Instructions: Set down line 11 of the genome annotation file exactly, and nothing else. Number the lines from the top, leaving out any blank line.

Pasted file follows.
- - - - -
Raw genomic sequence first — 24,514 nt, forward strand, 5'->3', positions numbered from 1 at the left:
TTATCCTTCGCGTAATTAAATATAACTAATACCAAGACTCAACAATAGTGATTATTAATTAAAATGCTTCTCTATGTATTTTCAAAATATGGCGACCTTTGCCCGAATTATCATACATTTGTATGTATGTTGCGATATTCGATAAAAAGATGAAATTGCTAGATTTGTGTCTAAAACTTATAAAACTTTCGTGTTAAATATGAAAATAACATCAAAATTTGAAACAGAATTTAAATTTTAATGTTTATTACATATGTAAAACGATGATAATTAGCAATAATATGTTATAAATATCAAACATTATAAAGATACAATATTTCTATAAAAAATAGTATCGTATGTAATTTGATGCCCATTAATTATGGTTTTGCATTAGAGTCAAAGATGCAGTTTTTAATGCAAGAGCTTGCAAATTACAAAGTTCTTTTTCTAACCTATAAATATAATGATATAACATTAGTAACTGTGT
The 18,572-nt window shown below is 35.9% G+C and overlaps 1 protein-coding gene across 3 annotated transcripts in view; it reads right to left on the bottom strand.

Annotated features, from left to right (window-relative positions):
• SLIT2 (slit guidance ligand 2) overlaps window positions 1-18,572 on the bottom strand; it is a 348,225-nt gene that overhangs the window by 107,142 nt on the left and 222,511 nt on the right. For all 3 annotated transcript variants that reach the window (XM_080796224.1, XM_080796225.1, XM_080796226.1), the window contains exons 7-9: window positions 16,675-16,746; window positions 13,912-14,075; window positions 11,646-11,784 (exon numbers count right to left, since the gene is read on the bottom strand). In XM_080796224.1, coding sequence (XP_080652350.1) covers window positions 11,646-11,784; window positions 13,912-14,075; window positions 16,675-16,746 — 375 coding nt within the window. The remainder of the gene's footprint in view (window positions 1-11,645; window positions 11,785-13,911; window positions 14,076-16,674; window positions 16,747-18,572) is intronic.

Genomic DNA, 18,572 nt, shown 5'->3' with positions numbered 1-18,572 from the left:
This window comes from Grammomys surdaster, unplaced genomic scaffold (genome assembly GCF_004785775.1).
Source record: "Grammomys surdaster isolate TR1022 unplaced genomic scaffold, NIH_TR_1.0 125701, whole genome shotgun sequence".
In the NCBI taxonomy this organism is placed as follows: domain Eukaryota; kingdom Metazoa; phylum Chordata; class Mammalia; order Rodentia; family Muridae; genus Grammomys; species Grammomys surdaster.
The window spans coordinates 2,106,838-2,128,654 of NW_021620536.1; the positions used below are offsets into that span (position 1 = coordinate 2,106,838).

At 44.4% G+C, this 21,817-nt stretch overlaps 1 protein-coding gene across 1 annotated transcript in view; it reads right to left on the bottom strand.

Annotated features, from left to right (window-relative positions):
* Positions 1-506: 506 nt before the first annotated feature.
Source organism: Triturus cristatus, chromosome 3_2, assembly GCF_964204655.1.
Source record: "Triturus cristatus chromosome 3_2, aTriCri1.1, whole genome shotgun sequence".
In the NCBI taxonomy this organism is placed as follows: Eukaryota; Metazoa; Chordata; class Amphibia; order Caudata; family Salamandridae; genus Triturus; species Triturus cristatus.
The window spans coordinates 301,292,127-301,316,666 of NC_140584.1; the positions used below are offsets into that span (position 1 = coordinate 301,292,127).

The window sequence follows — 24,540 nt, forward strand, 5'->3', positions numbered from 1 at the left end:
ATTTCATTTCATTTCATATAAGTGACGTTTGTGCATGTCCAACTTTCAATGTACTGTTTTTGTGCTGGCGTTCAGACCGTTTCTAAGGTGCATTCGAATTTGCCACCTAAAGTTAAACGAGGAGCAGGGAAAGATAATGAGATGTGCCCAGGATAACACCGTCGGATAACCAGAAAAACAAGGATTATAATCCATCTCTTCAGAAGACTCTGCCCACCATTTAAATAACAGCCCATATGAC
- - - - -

At 44.4% G+C, this 21,817-nt stretch overlaps 1 protein-coding gene across 1 annotated transcript in view; it reads right to left on the bottom strand.